New search engine uses human touch

Jan 18, 2006

Humans are better at information-gathering than computers. That's the philosophy behind PreFound, the Web's new community-based search engine.

PreFound, which first opened its doors Tuesday morning, is based on the premise just about anything a person wants to search for has been searched for by someone else before.

To that end, the site lets users upload groups of links, or PreFound Finds, with the idea that other users searching for similar information can use the uploaded links to find what they want without wading through pages of search-engine results.

"We try to present users with what other users have found," said Steve Mansfield, PreFound co-founder.

Mansfield said PreFound's goal is to create search results that are more useful because of the human element.

"We are hoping that people try PreFound first, before they go to the Googles and Yahoos," he said.

The key piece of software is the PF Finder, a downloadable tool. The Finder lets users bring links together in groups. Users can later upload those groups onto PreFound's Web site.

The Finder also lets users return to a page in one keystroke and open links below active pages for later use.

"The tools keep you from losing your train of thought," he said.

When uploading groups of links, users tag the groups with keywords, which the PreFound search engine uses.

Mansfield said that PreFound is "a tagging site that's very accessible."

In addition to Web-page links, PreFound groups can also include links to video, audio and podcasts.

"The multimedia functions are the true differentiator," said Mansfield.

Nancy Baym, associate professor at Kansas University and cyberculture expert, said PreFound is a step in a new direction for search engines.

"I've never seen anything like it," she said.

Baym said PreFound places a lot of faith in site users to make it a worthwhile tool.

"A site like this is only as good as its users," she said.

She noted that this is not necessarily a sign of doom.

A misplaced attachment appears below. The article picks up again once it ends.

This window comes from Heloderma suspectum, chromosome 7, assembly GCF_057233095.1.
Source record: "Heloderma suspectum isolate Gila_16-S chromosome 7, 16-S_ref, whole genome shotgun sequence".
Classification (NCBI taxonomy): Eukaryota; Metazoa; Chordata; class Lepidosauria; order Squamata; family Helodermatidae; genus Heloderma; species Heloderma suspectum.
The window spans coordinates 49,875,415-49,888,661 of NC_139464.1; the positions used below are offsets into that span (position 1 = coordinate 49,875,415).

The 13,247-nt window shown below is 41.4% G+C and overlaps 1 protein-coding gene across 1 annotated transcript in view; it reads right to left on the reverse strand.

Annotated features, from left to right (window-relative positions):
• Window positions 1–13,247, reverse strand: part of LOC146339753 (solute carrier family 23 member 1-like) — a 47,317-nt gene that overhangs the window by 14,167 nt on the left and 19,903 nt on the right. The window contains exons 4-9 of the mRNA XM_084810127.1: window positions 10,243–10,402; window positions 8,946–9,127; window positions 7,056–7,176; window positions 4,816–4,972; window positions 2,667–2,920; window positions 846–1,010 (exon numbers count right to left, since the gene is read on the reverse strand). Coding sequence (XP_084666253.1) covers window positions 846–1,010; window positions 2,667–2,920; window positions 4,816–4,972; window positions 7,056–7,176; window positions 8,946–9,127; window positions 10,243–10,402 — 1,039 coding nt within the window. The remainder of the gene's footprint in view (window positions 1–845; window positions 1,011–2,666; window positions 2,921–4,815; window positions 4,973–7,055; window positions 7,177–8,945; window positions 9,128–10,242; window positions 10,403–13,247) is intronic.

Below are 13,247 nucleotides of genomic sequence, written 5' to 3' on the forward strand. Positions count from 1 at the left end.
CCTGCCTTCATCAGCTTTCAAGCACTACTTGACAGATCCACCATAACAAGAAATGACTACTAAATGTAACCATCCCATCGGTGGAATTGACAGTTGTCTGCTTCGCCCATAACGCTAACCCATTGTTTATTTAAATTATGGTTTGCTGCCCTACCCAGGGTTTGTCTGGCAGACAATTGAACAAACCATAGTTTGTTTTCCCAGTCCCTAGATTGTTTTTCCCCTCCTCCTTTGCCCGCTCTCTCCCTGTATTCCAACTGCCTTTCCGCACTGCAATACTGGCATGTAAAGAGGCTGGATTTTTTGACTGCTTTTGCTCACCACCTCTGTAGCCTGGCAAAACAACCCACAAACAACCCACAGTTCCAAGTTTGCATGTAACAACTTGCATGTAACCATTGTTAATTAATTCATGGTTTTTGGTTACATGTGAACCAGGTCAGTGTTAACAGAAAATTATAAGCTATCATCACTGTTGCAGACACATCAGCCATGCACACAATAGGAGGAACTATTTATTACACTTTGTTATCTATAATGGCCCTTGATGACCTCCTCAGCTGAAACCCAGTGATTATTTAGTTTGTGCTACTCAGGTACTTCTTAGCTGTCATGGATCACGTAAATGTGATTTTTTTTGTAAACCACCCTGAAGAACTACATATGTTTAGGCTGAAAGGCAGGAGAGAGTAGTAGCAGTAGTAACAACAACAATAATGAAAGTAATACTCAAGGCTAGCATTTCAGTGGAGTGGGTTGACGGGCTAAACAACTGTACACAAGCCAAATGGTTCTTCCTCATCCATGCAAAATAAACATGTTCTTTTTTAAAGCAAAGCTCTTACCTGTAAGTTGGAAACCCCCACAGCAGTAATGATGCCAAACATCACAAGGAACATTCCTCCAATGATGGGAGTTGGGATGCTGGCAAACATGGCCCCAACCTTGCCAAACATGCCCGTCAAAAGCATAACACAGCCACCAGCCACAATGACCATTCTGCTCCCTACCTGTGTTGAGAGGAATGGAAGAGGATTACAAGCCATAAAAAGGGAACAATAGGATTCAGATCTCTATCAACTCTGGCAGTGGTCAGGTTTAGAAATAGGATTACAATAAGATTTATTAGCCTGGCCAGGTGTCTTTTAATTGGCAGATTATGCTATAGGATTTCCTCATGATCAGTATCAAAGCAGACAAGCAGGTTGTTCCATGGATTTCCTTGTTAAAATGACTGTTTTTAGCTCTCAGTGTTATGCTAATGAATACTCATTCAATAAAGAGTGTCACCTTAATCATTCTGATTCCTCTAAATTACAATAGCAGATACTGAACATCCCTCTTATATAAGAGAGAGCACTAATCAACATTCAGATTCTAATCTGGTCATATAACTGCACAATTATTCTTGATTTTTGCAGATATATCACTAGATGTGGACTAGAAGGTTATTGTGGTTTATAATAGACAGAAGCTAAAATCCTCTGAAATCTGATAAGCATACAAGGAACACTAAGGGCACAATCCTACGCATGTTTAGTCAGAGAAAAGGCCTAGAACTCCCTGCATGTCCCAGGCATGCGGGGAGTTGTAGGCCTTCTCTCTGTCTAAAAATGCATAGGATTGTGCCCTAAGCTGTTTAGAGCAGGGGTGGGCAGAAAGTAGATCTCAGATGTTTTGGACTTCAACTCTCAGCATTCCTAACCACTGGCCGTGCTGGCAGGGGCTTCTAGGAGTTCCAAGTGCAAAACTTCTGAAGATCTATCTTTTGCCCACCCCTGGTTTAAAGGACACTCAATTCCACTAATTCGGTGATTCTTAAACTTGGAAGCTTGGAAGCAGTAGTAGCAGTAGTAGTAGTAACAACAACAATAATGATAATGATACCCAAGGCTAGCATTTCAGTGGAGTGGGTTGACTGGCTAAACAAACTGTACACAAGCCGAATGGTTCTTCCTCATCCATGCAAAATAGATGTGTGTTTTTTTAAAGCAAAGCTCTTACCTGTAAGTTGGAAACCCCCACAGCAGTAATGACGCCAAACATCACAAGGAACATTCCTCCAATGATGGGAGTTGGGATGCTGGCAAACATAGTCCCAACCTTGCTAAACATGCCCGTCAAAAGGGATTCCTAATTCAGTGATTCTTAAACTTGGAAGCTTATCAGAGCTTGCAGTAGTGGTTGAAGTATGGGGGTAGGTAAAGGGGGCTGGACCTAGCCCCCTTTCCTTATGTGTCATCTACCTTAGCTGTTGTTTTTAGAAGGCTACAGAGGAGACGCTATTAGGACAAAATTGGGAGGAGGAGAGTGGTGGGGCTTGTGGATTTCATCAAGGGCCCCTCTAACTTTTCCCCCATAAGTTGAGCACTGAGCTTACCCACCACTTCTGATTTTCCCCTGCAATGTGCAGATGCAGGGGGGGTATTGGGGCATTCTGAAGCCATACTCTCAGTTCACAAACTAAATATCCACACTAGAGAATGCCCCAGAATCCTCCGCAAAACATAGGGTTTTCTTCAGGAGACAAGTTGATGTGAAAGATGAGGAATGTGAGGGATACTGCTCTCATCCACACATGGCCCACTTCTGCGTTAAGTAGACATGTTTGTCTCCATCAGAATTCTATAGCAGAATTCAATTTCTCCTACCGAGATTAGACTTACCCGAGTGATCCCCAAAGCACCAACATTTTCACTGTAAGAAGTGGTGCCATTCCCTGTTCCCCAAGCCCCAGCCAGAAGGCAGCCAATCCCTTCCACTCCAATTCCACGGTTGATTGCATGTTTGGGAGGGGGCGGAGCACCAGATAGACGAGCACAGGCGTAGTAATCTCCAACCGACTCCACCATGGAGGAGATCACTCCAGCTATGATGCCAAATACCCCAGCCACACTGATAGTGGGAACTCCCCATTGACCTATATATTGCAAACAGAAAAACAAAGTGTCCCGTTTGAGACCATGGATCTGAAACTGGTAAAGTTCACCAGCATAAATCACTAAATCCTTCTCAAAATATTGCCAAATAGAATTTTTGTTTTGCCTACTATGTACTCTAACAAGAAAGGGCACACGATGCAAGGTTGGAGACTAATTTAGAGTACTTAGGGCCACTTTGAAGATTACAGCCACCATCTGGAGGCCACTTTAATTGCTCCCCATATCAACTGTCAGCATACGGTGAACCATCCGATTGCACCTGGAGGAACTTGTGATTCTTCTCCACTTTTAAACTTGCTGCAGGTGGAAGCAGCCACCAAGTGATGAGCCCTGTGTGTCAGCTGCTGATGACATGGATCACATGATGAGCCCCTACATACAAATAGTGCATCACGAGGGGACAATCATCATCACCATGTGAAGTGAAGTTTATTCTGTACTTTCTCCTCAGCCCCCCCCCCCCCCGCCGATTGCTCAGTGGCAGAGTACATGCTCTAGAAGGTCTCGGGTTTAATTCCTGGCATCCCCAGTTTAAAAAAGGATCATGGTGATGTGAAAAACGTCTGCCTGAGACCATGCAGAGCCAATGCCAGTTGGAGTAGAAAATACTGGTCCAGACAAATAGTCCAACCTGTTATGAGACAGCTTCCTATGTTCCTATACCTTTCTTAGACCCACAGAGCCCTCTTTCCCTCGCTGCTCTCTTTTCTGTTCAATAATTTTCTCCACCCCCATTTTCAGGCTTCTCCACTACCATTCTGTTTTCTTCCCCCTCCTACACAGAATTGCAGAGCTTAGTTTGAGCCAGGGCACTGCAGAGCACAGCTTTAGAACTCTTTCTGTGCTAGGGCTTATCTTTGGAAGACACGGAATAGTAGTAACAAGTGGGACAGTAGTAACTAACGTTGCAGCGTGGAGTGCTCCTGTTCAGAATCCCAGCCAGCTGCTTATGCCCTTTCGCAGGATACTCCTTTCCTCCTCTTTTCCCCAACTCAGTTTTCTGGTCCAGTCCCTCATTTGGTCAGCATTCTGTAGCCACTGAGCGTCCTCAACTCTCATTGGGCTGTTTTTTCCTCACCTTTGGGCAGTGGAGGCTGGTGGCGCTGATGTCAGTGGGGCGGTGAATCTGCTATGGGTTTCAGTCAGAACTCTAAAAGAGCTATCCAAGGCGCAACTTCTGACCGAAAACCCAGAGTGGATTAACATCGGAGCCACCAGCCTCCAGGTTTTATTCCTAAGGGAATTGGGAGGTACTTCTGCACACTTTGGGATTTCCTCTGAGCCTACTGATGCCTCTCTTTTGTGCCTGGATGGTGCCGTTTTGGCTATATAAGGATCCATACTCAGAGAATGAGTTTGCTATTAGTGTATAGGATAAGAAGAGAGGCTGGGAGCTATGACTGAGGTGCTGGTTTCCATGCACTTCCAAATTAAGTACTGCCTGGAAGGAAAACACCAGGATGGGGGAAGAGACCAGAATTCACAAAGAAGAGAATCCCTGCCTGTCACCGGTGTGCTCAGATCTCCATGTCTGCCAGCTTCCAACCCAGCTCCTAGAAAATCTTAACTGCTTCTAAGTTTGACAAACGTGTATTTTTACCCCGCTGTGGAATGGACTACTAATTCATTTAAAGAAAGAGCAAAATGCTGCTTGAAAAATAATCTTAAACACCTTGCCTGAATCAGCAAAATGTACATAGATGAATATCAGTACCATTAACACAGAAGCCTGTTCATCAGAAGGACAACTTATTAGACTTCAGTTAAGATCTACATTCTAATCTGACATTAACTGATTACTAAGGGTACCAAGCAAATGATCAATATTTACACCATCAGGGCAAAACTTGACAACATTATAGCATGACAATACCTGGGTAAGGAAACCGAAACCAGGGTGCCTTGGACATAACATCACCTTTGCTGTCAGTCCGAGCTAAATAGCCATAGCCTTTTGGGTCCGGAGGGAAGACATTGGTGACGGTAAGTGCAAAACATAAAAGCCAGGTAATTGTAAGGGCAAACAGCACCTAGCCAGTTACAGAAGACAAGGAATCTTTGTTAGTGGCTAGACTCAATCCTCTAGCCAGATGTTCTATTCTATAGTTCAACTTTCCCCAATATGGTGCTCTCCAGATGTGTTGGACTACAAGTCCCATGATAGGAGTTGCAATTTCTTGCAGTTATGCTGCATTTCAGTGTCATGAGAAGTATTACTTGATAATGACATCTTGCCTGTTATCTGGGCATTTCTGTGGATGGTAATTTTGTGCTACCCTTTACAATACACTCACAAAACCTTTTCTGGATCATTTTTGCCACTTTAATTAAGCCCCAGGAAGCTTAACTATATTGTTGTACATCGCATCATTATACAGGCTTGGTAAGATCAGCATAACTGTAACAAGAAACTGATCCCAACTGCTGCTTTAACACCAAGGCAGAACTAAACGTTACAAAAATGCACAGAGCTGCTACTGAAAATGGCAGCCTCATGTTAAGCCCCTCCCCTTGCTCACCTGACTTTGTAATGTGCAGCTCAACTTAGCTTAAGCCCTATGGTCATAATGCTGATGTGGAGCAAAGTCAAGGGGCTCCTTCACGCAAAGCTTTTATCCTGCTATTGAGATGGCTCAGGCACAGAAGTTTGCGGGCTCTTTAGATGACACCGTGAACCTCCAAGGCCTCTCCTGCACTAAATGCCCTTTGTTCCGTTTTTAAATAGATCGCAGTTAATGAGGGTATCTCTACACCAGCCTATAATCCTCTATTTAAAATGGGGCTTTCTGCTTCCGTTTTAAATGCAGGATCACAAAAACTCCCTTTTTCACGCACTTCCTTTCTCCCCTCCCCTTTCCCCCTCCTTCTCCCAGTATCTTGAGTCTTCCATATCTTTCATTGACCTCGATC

"Wikipedia would the parallel," she said. "Apparently the public at large has a big capacity for offering information for others to use with no obvious benefit to themselves."

"It's up to you to decide if you want to commit to being part of the community," Mansfield said. "We want to be useful whether you choose to be a part of the community or not."

Mansfield said that even though creating link groups requires downloading the PF Finder onto one's computer, users will not shy away.

"Almost every community search site involves some downloads," he said. "It's pretty standard in our community."

Baym said that even though a download is required, PreFound is not necessarily more invasive than other search engines.

"Google is intrusive in other kinds of ways, ways that people don't necessarily realize," she said.

Baym noted the potential for hijinx and misuse by PreFound users, but Mansfield said that each new upload is checked, first by computers to ensure that all the links are working, then by humans to ensure that they're all relevant.

PreFound was pre-loaded with 1.2 million uploads, Mansfield said. He added that PreFound hopes to have 2 million searches and 200,000 uploads per month.

Copyright 2006 by United Press International

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